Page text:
The need for effective due diligence has led to a mushrooming of alternatives – software systems, database checks, and due diligence companies with or without “boots-on-the-ground.” In this environment, it is hard to keep your eye on the ball. Everyone has lots of advice, lots of service alternatives, and lots of angles to play.
Lawyers sometimes get in the way and sometimes they can help. Professionals with an “engineering” approach can offer some guidance. I like to start with a flow chart on the due diligence process – it keeps things orderly and helps to focus the due diligence system.
From this perspective, here are my ten steps to an effective due diligence program:
- Identify the proposed third party – The due diligence process cannot begin without confirmation of who is being hired, why the third party is being hired, and what specific services the third party will provide. As an initial step, the company must fully identify the proposed third party with as much basic information as can be obtained.
- Require the proponent of hiring third party and the third party to complete questionnaires – The proponent of the third party needs to complete a questionnaire so that basic questions about the proposed third party can be reviewed. The proponent has to answer the important questions of what specific services will the proposed third party provide and why does the company need to hire the third party. Equally important is the question of how the third party came to the proponent’s attention. The third party should complete the questionnaire or answer the questions posed by the company representative in a face-to-face interview. Both the proponent and the third party need to sign and affirm their answers.
- Check basic information about third party, related entities and business references against open source intelligence database – Every relevant individual or organization should be checked against an open source intelligence database. There are a number of databases out there and it is important to pick the right one which has state-owned enterprises and global enforcement and watch list information. The results of the searches should be placed in the due diligence file.
- Interview business references – The interview of business references can be a very effective way to build support for hiring a third party. Business reference interviews can be conducted on the telephone.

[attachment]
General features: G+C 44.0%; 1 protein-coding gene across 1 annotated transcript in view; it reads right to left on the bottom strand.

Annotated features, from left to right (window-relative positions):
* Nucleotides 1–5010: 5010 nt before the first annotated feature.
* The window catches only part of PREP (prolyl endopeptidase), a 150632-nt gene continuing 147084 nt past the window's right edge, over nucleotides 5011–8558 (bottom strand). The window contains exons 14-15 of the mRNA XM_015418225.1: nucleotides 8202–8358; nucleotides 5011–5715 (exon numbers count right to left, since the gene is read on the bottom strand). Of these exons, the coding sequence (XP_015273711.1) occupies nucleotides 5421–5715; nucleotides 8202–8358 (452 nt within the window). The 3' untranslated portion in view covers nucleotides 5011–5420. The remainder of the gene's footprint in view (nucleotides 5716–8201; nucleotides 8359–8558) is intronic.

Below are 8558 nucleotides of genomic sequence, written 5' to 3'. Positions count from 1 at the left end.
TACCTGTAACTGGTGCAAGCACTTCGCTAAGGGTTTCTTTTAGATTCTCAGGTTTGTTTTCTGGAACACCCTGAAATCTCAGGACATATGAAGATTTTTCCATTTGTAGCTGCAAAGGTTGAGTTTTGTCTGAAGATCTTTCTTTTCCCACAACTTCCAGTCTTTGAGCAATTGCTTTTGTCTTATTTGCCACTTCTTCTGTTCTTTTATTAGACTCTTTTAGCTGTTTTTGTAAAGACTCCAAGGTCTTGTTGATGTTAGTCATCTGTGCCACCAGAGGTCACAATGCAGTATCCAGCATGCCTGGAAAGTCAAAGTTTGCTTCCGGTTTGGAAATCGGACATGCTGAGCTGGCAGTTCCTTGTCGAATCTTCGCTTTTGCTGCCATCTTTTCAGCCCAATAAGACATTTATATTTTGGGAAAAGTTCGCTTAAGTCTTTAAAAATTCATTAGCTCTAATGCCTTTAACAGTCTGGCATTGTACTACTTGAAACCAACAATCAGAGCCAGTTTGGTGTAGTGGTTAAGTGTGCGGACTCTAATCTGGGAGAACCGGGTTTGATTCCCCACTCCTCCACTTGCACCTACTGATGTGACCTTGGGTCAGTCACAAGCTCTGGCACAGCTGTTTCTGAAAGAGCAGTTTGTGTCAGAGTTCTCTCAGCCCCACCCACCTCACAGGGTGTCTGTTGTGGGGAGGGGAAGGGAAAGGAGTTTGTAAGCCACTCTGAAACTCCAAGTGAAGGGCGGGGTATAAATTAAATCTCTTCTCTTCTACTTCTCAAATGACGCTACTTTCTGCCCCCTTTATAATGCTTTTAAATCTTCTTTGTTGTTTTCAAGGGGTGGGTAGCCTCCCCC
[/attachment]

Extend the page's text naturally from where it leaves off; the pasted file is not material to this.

- Directly address red flags with proposed third party – If red flag issues come up, the company should directly address the concerns with the third party and any relevant entity. More interviews and further investigation may be needed. In the event that a deeper inquiry is needed, there are plenty of due diligence firms available to assist but it is important to work with one that coordinates the investigation with you, does not write any reports without reviewing issues with you, and has global capabilities to gather relevant information in other countries.
- Build financial controls into contract and relationship to minimize risk – This is a critical and often ignored step in the due diligence process. A company’s ability to minimize risk, monitor performance, and protect against improper behavior will depend on tailoring the financial controls to meet the specific situation. For example, the contract and controls need to include a requirement that a third party submit detailed bills and regular reports on activities. The more a company can show that a third party is providing actual services the lower the risk of bribery.
- Negotiate contract to include important compliance provisions – The contract negotiations are important to the due diligence process. While companies may not obtain all the provisions they want, they should maintain a record that they requested each of these important items, including representations and warranties, audit rights, triggers for breach and termination, and requirements that third party participate in training or maintain its own training program.
- Obtain advice of counsel supporting the hiring of the third party – As part of the due diligence documentation file, companies should include a brief memorandum from outside counsel reviewing the file and memorializing that there are “no significant risks” to prevent retaining the third party.
- Document each step along the way – It sounds like a complete pain, but there is nothing more important than documenting the entire due diligence process. The most critical part of documentation is to record instances when you exercise discretion, meaning you analyze an issue, consider the facts and circumstances, and reach a determination. It is not necessary to write a book about the decision-making process but a memo to the file is invaluable to protect the company.
- Monitor third party compliance – Companies focus so much on the approval process that they forget the importance of continuous monitoring of their third parties. There is nothing worse than an effective “initial” review without any follow up. Compliance requirements have to be audited, transactions have to tested, and risks have to be reassessed on a continuous basis.